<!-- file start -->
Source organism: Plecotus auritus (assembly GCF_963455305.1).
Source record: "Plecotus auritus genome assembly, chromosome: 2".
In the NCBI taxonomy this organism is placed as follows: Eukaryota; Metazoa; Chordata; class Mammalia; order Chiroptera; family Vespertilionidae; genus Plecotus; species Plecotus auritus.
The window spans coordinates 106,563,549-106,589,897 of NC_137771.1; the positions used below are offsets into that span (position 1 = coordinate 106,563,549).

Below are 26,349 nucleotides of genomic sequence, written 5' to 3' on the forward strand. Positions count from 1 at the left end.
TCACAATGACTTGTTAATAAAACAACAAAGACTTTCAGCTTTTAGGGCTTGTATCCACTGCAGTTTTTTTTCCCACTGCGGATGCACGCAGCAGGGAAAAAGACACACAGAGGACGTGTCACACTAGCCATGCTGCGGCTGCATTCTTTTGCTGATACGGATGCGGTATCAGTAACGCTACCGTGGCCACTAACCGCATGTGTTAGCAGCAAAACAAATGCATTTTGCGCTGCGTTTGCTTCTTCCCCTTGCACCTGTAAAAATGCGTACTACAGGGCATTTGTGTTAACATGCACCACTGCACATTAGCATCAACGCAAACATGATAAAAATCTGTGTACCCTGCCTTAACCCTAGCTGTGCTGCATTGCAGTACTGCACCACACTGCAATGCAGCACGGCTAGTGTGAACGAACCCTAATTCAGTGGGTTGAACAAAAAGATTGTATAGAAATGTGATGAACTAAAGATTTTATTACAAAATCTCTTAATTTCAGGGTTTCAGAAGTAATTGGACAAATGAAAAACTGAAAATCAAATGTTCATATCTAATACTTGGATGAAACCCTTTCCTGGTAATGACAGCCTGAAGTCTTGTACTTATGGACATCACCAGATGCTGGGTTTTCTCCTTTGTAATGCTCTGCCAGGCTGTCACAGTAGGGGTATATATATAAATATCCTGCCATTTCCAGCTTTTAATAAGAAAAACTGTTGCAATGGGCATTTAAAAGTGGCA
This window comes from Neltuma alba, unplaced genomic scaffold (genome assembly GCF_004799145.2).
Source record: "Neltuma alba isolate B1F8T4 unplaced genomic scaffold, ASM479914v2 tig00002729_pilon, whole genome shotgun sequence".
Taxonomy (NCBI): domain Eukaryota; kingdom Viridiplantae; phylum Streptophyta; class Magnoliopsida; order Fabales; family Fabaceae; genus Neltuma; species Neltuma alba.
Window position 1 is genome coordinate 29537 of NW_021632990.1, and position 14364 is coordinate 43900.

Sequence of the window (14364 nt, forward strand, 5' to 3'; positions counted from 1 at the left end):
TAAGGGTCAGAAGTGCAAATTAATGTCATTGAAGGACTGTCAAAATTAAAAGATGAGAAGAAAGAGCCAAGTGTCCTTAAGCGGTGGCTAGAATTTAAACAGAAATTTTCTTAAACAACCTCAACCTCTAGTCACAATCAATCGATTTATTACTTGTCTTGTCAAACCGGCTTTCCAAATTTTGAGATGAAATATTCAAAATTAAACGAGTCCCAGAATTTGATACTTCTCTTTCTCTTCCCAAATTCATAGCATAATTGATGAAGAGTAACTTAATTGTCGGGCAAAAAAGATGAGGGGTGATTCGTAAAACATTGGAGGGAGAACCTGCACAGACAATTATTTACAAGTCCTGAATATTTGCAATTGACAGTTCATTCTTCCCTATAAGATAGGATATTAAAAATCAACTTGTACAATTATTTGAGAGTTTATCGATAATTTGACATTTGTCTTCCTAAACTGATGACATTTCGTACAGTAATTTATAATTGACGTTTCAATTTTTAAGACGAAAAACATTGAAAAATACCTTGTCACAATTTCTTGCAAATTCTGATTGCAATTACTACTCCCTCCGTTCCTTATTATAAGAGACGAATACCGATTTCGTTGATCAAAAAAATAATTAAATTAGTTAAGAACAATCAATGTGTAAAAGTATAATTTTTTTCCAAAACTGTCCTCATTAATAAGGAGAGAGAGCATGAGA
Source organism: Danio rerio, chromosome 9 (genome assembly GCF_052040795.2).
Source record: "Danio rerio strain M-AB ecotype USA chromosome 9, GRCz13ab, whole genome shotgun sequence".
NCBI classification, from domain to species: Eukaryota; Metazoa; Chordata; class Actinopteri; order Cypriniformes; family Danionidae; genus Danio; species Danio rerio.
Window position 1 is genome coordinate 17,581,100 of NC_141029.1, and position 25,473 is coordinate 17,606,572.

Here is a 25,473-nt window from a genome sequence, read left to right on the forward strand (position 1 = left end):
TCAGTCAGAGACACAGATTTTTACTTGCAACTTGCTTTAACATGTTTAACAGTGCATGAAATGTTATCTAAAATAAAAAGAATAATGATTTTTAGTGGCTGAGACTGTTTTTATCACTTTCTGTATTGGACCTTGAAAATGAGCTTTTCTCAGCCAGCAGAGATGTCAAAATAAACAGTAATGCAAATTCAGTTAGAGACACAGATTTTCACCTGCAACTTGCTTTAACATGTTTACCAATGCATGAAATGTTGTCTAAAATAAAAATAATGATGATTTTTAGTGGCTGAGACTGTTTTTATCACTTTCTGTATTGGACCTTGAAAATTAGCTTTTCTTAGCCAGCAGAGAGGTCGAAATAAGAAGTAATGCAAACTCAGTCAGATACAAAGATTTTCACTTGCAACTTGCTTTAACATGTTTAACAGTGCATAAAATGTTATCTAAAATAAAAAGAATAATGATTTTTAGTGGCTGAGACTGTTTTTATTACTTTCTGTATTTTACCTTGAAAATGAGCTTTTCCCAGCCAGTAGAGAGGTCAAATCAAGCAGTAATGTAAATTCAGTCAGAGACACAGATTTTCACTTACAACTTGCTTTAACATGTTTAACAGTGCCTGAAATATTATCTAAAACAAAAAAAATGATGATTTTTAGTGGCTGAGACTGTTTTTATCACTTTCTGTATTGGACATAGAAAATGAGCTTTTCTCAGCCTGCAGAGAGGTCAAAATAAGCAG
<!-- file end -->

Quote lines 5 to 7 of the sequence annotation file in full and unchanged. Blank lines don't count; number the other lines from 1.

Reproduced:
Below are 26,349 nucleotides of genomic sequence, written 5' to 3' on the forward strand. Positions count from 1 at the left end.
TCACAATGACTTGTTAATAAAACAACAAAGACTTTCAGCTTTTAGGGCTTGTATCCACTGCAGTTTTTTTTCCCACTGCGGATGCACGCAGCAGGGAAAAAGACACACAGAGGACGTGTCACACTAGCCATGCTGCGGCTGCATTCTTTTGCTGATACGGATGCGGTATCAGTAACGCTACCGTGGCCACTAACCGCATGTGTTAGCAGCAAAACAAATGCATTTTGCGCTGCGTTTGCTTCTTCCCCTTGCACCTGTAAAAATGCGTACTACAGGGCATTTGTGTTAACATGCACCACTGCACATTAGCATCAACGCAAACATGATAAAAATCTGTGTACCCTGCCTTAACCCTAGCTGTGCTGCATTGCAGTACTGCACCACACTGCAATGCAGCACGGCTAGTGTGAACGAACCCTAATTCAGTGGGTTGAACAAAAAGATTGTATAGAAATGTGATGAACTAAAGATTTTATTACAAAATCTCTTAATTTCAGGGTTTCAGAAGTAATTGGACAAATGAAAAACTGAAAATCAAATGTTCATATCTAATACTTGGATGAAACCCTTTCCTGGTAATGACAGCCTGAAGTCTTGTACTTATGGACATCACCAGATGCTGGGTTTTCTCCTTTGTAATGCTCTGCCAGGCTGTCACAGTAGGGGTATATATATAAATATCCTGCCATTTCCAGCTTTTAATAAGAAAAACTGTTGCAATGGGCATTTAAAAGTGGCA
This window comes from Neltuma alba, unplaced genomic scaffold (genome assembly GCF_004799145.2).